Homicides in Guatemala: Analyzing the Data

Homicides in Guatemala: Analyzing the Data

In the last decade, homicides in Guatemala have obeyed a fairly steady pattern. Guatemala City and some of its surrounding municipalities have the greatest sheer number of homicides. Other states, particularly along the eastern border have the highest homicide rates. Among these are the departments of Escuintla...

'MS13 Members Imprisoned in El Salvador Can Direct the Gang in the US'

'MS13 Members Imprisoned in El Salvador Can Direct the Gang in the US'

Special Agent David LeValley headed the criminal division of the Federal Bureau of Investigation's (FBI) Washington office until last November 8. While in office, he witnessed the rise of the MS13, the Barrio 18 (18th Street) and other smaller gangs in the District of Columbia as well...

Where Chaos Reigns: Inside the San Pedro Sula Prison

Where Chaos Reigns: Inside the San Pedro Sula Prison

In San Pedro Sula's jailhouse, chaos reigns. The inmates, trapped in their collective misery, battle for control over every inch of their tight quarters. Farm animals and guard dogs roam free and feed off scraps, which can include a human heart. Every day is visitors' day, and...

The Fixer and El Salvador's Missed Opportunity

The Fixer and El Salvador's Missed Opportunity

In the photograph, they are both smiling. In the foreground, on the left hand side, a man in a short-sleeved buttoned white shirt, jeans and a metal watch, holds a bottle of water in his right hand. He laughs heartily. He is Herbert Saca. On the right...

How the MS13 Got Its Foothold in Transnational Drug Trafficking

How the MS13 Got Its Foothold in Transnational Drug Trafficking

Throughout the continent, the debate on whether or not the Mara Salvatrucha (MS13) gang is working with or for drug traffickers continues. In this investigation, journalist Carlos García tells the story of how a member of the MS13 entered the methamphetamine distribution business under the powerful auspices...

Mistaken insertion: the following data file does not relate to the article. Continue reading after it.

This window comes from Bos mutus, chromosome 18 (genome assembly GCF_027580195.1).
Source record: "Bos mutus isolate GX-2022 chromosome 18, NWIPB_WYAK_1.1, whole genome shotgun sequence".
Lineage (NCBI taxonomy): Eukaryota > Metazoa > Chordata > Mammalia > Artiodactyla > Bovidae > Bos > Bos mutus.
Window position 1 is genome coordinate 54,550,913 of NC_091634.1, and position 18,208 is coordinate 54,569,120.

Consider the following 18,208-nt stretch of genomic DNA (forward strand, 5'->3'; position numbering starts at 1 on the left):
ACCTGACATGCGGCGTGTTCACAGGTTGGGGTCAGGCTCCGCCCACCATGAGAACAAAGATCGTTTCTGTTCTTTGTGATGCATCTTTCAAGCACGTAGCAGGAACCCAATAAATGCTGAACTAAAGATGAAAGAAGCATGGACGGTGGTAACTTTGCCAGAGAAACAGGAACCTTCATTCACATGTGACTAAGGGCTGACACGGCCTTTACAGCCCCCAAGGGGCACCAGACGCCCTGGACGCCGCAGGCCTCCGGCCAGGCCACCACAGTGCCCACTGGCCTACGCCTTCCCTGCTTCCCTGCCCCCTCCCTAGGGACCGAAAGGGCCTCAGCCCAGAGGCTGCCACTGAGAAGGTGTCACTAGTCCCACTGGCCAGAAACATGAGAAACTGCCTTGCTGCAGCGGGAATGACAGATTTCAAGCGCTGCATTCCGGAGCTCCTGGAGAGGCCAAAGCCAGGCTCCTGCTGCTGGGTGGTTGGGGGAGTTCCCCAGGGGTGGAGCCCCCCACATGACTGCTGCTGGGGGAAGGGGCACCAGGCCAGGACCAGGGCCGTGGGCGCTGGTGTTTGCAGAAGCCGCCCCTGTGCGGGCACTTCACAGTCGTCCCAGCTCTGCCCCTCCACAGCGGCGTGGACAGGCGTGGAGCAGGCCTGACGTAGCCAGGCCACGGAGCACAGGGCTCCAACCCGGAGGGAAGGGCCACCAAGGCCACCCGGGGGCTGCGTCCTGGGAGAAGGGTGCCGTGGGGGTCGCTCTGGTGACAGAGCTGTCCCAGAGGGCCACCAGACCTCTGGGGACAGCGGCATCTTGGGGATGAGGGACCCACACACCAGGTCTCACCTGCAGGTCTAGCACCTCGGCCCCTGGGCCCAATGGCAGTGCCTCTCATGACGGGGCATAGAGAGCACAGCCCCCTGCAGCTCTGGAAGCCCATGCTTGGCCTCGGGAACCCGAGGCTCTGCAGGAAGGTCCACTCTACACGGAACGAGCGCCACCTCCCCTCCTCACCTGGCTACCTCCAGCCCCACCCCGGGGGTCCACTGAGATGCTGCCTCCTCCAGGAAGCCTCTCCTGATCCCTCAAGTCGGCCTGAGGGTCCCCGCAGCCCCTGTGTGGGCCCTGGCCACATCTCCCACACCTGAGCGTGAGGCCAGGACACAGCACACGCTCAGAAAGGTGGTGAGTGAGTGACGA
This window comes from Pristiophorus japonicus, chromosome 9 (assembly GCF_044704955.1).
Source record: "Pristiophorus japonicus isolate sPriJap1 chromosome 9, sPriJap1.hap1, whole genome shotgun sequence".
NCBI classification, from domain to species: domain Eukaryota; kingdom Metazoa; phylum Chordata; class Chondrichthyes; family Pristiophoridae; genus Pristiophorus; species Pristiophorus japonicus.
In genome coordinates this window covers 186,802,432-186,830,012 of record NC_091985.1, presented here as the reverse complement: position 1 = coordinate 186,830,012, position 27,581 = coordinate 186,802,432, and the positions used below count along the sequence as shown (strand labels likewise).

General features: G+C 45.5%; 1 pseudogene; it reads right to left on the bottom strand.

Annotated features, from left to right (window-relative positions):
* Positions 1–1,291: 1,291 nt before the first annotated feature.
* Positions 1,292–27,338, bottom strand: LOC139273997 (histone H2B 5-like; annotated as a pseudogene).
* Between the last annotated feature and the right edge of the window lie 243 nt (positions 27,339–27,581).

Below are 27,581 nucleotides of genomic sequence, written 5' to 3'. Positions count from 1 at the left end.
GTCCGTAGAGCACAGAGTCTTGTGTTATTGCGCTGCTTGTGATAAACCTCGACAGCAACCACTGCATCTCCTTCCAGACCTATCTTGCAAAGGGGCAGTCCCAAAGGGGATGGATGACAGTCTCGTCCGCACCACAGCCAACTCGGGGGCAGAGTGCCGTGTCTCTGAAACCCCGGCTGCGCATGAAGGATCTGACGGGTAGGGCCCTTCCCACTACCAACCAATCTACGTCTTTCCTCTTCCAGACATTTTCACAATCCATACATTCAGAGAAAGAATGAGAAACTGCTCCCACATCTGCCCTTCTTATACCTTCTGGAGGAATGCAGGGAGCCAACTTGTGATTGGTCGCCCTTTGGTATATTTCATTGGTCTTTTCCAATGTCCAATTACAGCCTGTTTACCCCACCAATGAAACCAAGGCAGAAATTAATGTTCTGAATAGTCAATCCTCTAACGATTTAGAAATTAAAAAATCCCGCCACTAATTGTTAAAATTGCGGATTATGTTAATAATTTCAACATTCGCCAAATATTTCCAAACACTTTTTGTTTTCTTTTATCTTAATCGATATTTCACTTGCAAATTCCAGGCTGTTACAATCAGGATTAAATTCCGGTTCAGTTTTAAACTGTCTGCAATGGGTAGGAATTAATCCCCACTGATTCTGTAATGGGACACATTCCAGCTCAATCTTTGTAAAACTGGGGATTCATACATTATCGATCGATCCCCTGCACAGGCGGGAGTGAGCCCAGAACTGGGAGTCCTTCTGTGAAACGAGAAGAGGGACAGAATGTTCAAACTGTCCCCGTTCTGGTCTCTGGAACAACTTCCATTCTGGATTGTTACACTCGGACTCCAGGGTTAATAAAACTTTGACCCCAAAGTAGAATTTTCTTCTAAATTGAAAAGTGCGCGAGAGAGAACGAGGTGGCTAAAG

The Prison Dilemma: Latin America’s Incubators of Organized Crime

The Prison Dilemma: Latin America’s Incubators of Organized Crime

The prison system in Latin America and the Caribbean has become a prime incubator for organized crime. This overview -- the first of six reports on prison systems that we produced after a year-long investigation -- traces the origins and maps the consequences of the problem, including...

Homicides in Guatemala: Introduction, Methodology, and Major Findings

Homicides in Guatemala: Introduction, Methodology, and Major Findings

When violence surged in early 2015 in Guatemala, then-President Otto Pérez Molina knew how to handle the situation: Blame the street gangs. 

El Salvador Prisons and the Battle for the MS13’s Soul

El Salvador Prisons and the Battle for the MS13’s Soul

El Salvador's prison system is the headquarters of the country's largest gangs. It is also where one of these gangs, the MS13, is fighting amongst itself for control of the organization.

Homicides in Guatemala: Conclusions and Recommendations

Homicides in Guatemala: Conclusions and Recommendations

Olfato. It is a term used quite often in law enforcement and judicial circles in Central America (and other parts of the world as well). It refers to the sixth sense they have as they see a crime scene, investigate a murder or plow through the paperwork...